"It was always a joke that we wanted to dispel the dumb-jock perception," said Bauer, who teaches biology and horticulture. "We worked hard and studied together and did well in school. He's a bright guy."

When a lecture got "dry," said Bauer, they'd pass notes. He still has an old biology notebook in which Helfrich drew a caricature, put Bauer's No. 34 on it and labeled it the "Albino Rhino."

Bauer in turn teased Helfrich about being "Everybody's All-American."

Kidding aside, Bauer did marvel at how Helfrich, as a sophomore, stood in front of the team during Friday night meetings and gave motivational speeches.

"He was just a natural leader, and it definitely showed," said Bauer.

They also shared one unfortunate trait: a penchant for injury.

Helfrich burst onto the scene as a sophomore, leading the nation in total offense with 3,196 yards. He passed for 2,712 yards, with 23 touchdowns, and ran for 484, with three scores.

The ensuing winter, spring and summer, he worked exceedingly hard and was "the near-perfect" quarterback when fall camp opened, said Palazzolo.

But on the first day of practice, when players weren't even in pads, Helfrich came down the line on an option drill and was poked in the eye. So severe was it there was concern the loss of sight in the eye would be permanent.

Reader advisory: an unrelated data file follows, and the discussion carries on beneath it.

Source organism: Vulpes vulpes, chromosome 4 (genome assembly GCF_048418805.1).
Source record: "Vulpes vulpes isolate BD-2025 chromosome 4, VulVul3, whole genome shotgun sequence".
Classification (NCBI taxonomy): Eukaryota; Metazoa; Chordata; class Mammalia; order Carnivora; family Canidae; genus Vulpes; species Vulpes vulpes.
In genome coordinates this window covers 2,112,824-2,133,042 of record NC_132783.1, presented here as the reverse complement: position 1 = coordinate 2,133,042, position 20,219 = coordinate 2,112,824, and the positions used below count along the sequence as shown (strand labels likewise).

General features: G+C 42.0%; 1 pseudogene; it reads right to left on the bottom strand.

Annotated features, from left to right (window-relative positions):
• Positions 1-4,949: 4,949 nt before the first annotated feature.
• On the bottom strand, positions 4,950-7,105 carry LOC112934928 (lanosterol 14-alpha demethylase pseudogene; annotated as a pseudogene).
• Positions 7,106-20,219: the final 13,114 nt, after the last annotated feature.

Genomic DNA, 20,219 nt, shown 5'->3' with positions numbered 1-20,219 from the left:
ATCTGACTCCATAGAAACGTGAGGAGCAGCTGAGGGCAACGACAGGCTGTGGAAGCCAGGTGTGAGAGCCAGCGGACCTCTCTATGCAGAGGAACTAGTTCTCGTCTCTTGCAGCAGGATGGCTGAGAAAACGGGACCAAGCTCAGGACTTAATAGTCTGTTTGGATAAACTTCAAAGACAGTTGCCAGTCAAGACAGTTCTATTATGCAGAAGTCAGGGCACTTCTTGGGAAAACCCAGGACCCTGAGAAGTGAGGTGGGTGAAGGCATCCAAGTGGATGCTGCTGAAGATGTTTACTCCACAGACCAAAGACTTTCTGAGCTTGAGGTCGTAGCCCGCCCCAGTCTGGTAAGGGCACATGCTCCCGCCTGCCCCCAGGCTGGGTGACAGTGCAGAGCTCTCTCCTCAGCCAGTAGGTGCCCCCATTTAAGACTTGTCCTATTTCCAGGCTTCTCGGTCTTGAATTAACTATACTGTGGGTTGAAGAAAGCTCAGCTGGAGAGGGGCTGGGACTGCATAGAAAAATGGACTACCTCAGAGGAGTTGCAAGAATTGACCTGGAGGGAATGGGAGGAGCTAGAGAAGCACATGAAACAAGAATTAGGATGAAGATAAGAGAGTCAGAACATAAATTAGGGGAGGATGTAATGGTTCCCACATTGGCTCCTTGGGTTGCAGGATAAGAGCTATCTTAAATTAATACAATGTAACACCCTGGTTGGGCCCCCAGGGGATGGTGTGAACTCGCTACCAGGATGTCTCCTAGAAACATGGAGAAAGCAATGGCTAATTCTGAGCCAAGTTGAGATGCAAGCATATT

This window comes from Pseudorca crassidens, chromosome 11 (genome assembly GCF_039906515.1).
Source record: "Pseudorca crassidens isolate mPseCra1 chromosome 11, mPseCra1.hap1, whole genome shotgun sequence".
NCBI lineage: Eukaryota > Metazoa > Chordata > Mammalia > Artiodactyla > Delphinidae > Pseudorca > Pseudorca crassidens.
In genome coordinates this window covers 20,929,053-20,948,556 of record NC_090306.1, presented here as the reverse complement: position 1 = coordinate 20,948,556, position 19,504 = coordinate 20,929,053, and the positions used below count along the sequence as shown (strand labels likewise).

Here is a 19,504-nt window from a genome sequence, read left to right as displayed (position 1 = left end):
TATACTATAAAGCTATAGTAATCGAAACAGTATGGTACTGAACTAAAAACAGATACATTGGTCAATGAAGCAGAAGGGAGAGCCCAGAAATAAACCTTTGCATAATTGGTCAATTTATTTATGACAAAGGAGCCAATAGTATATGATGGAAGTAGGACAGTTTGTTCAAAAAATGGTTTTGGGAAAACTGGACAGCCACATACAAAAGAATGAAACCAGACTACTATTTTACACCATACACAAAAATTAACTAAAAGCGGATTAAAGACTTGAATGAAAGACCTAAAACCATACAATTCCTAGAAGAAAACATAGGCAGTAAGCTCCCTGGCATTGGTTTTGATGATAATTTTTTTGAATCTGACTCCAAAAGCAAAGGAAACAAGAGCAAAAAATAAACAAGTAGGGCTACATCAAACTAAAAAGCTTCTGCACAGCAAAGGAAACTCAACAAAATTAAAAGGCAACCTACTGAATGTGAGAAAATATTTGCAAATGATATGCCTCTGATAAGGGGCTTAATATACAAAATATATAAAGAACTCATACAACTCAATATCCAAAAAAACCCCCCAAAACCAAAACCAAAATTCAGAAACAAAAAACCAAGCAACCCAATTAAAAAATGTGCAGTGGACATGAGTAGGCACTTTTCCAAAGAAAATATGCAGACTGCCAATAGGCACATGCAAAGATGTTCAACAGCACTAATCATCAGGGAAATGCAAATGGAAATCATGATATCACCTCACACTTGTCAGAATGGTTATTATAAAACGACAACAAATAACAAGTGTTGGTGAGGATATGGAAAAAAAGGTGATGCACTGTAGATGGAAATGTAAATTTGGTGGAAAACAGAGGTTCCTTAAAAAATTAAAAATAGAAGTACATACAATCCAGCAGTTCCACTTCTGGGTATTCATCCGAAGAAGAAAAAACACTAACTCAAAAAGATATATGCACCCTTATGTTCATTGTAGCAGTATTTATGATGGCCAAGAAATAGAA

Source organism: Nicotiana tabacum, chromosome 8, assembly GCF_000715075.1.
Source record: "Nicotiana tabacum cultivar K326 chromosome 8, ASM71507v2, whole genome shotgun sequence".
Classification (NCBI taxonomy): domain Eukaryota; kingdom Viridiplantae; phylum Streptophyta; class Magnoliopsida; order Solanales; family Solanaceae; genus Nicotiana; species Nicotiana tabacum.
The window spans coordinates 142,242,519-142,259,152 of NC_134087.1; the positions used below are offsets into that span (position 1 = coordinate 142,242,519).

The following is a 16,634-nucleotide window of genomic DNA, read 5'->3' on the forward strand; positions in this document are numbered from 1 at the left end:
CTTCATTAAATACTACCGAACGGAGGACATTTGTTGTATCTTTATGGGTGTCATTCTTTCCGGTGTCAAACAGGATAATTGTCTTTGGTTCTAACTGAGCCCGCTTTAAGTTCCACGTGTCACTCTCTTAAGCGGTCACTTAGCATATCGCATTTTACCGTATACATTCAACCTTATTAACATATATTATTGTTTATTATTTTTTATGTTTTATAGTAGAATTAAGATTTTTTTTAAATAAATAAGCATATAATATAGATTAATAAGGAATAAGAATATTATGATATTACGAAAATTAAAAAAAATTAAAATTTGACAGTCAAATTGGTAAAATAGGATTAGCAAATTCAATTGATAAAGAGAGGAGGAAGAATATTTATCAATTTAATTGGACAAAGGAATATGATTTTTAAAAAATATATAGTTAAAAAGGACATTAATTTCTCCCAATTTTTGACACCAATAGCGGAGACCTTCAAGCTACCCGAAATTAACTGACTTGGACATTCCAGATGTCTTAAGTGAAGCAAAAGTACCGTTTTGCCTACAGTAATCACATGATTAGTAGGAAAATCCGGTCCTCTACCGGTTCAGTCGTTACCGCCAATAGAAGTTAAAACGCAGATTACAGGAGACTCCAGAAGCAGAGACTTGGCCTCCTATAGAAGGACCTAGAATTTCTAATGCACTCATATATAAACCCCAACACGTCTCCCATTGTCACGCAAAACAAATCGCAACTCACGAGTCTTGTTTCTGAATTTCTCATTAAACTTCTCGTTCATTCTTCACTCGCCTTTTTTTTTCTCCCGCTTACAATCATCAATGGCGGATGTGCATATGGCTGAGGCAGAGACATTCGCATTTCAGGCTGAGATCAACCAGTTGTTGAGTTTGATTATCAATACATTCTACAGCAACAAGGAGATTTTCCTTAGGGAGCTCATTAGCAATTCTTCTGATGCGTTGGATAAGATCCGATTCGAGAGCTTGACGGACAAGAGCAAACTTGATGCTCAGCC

"I'd go home and he'd be sitting there with no lights on and the drapes and everything closed," said Bauer. "He was super sensitive to light."

He returned at the tail end of his junior season, wearing a dark shield on his face mask.

A year later, in the second game against Linfield — against whom he'd already broken off the long TD run — he suffered a lower leg injury that ended his season.

"I do know," said Palazzolo, "that if he had not gotten injured, the record book at Southern Oregon would be quite a bit different."

Helfrich still owns single-game records for passing touchdowns (six) and passing attempts (62) and ranks among the leaders in many categories. His passing yardage total of '93 was a record until Austin Dodge shattered it last fall.

When Dodge did so, Helfrich asked Sayre to pass along his congratulations.

Surpassing Helfrich's numbers would have been more of a chore had he played all of his final two seasons. During that time, former Ashland standout Chad Guthrie stepped in an put up stats that would rival or surpass Helfrich's career numbers.

For all he did on the football field, Helfrich is credited by Palazzolo and others with helping to save sports at SOU.

Budget cuts were a primary concern in the early '90s, and football and other sports often were deemed expendable by various entities.